Before the sheep tracks, in fact, the sweating cattle used the normal roads; in Molise it is with the Samnites, at the foot of the Matese in Molise, on the Sabina-Apulia road frequented by transhumance, that an organized place for rest and trade arises. A sort of service station of antiquity with manufacturing activities as well, such as the industrial dyeing plant destroyed by fire in the 2nd century BC. C.! With ancient Rome, transhumant herding took on almost industrial forms and was disciplined with supporting rules and policies, the great Varro, in reporting the seasonal movements of animals between the regions of central Italy and the Apulian plains, wrote that those lands they were joined by “public paths (calles publicae) that join distant pastures, like the small arch joins the two baskets of the soma”.
The Romans, in the 1st century BC. C., on the remains of the Samnite rest center they built the city of Saepinum with its forum, basilica (multifunctional), thermal baths, theater, macellum (minimarket), fountains, factories (tannery), fountains. A small Rome inside high walls and towers covered with limestone cubes, with 4 monumental entrance gates on the transhumance routes where the cattle “conductores” paid the tax (vectigal) on passing livestock: an operation that in the 2nd century AD C. gave rise to phenomena of corruption that some modern scholars call the “tangentopoli of antiquity”.
On the Roman ruins the rural village, still inhabited, was born again from the year 1000 onwards.
With the fall of the Roman Empire and with the peninsula in the grip of barbarian fury, transhumance entered a phase of darkening, which soon became a transition, because it returned after the year 1000 and with political support from the Normans, Swabians, Angevins, Aragonese.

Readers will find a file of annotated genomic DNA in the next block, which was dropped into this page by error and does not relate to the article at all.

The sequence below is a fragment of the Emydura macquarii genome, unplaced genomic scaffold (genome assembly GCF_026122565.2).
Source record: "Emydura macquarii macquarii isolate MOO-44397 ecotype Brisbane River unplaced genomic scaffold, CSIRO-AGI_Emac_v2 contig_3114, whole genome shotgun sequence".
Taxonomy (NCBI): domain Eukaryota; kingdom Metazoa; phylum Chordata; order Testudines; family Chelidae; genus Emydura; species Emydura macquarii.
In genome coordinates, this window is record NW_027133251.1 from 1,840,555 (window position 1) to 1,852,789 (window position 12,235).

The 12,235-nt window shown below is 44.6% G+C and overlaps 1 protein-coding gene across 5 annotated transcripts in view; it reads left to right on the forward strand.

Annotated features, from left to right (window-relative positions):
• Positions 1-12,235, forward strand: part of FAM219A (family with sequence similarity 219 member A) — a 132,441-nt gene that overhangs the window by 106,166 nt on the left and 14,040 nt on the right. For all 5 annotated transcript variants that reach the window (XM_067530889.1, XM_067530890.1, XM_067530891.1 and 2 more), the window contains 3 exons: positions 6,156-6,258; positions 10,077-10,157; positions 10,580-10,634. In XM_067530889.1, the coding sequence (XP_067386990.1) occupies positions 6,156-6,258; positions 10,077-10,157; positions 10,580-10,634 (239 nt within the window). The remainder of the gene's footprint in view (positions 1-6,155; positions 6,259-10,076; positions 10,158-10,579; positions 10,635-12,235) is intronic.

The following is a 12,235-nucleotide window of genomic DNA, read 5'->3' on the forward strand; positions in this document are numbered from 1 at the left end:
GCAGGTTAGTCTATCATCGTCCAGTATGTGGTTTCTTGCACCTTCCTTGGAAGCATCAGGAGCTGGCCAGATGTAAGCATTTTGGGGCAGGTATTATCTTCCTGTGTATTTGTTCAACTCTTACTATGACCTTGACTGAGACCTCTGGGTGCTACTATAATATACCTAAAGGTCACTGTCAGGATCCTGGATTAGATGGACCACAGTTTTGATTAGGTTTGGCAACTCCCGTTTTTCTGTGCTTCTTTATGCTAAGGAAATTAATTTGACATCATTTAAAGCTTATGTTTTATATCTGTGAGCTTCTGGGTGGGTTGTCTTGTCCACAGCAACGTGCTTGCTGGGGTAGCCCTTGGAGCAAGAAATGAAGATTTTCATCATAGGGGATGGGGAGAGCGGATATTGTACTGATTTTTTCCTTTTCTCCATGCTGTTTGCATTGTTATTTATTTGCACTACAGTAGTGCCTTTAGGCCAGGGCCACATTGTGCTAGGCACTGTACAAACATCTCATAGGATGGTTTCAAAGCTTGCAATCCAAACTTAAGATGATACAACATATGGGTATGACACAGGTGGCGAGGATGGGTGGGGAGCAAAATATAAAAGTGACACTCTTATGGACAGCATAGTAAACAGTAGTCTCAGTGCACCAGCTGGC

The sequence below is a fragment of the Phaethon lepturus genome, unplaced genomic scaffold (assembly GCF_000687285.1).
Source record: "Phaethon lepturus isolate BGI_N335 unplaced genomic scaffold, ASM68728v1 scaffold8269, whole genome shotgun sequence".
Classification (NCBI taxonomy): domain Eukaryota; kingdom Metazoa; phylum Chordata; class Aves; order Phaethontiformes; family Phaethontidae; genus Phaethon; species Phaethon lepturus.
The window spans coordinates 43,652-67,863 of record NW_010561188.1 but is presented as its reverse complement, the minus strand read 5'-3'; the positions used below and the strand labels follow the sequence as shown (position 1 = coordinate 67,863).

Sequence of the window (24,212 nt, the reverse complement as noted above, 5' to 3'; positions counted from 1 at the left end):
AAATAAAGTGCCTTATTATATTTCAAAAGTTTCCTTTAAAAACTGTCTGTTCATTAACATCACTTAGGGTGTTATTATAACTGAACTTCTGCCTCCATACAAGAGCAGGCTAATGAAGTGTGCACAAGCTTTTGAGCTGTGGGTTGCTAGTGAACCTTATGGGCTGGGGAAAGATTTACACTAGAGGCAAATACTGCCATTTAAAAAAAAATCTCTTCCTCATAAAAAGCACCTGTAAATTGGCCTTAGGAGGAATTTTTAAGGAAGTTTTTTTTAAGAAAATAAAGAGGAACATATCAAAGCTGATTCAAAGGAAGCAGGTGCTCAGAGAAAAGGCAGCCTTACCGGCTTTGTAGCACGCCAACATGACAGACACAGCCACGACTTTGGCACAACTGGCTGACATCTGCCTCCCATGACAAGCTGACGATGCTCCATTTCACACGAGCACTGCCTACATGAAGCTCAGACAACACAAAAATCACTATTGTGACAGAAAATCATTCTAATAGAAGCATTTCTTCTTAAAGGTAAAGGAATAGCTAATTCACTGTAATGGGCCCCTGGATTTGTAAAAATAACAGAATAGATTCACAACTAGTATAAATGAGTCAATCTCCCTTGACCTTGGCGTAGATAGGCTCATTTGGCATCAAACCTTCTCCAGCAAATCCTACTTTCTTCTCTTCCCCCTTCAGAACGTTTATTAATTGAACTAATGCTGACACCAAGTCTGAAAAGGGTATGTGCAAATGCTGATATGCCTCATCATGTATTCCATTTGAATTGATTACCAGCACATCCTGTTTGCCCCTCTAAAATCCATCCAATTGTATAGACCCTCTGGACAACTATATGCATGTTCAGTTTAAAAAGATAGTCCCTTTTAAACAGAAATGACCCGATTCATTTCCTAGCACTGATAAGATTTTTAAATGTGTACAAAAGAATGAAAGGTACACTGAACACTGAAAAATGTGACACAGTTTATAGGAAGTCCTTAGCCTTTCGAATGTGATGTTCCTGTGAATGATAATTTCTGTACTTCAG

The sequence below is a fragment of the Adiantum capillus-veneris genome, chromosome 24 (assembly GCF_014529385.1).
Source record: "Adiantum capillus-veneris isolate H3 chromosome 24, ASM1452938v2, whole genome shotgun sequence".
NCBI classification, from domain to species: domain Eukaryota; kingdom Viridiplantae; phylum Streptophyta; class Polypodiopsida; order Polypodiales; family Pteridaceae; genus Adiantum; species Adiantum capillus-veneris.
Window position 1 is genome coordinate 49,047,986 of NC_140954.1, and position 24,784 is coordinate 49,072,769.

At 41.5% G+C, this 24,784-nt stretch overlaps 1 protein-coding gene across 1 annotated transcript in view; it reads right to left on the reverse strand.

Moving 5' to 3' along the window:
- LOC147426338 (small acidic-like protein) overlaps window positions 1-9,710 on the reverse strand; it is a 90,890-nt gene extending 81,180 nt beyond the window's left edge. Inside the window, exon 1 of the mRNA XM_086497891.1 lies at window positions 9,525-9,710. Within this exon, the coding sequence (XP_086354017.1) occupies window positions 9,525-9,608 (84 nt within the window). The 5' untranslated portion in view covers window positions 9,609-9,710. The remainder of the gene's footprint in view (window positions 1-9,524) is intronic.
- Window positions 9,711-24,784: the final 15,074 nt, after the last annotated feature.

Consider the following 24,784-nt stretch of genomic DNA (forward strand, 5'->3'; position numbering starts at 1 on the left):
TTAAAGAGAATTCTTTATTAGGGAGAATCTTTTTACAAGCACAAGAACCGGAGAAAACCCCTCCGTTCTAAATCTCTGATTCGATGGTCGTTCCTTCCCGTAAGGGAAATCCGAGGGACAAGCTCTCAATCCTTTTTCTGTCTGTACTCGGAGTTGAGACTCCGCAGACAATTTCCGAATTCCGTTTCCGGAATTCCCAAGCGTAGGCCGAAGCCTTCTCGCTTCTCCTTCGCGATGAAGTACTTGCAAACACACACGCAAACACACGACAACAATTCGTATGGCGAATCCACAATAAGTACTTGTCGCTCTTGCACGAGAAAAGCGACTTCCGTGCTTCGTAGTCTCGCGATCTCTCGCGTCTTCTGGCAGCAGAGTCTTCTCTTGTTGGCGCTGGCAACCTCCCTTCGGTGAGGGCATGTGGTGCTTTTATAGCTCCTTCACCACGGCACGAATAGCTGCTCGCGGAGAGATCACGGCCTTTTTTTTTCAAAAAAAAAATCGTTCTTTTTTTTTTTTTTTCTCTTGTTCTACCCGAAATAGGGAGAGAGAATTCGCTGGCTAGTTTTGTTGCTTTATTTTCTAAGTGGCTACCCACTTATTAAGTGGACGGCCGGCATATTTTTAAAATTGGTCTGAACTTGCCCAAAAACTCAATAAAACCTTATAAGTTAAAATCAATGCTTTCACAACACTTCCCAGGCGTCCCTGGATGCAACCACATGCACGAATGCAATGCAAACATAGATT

Indeed, with the Aragonese there was the great modern revival with a large market-sized district from Abruzzo to the Gulf of Taranto, quality of the wool, assured grazing in the Tavoliere di Puglia upon payment of the tax (fida), enhanced infrastructures, (the we will see in the tratturi), complete production-marketing cycle, credenza industry (i.e. payment of the tax after the sale of the product, with the creditor State), supraregional administration (district) through administrative, economic and judicial institution in Foggia (Customs mena delle pecore di Puglia) and with public market rules at the service of the private sector system. A well-set model, to raise the participation to millions of sheep and with a duration of over 350 years: 1447-1806, when Giuseppe Napoleone gave the Tavoliere to private individuals, breaking the mountain-plain mutuality, leaving the mountain abandoned to itself like a lame duck, which will not be heard even in the unitary government and will end up as a victim of emigration from exodus from the second half of the nineteenth century. Pasquale Stanislao Mancini in vain will invite Minister Sella to rethink the decision to transform the redemption into a state credit, because the state needed to raise cash. It often happens in history.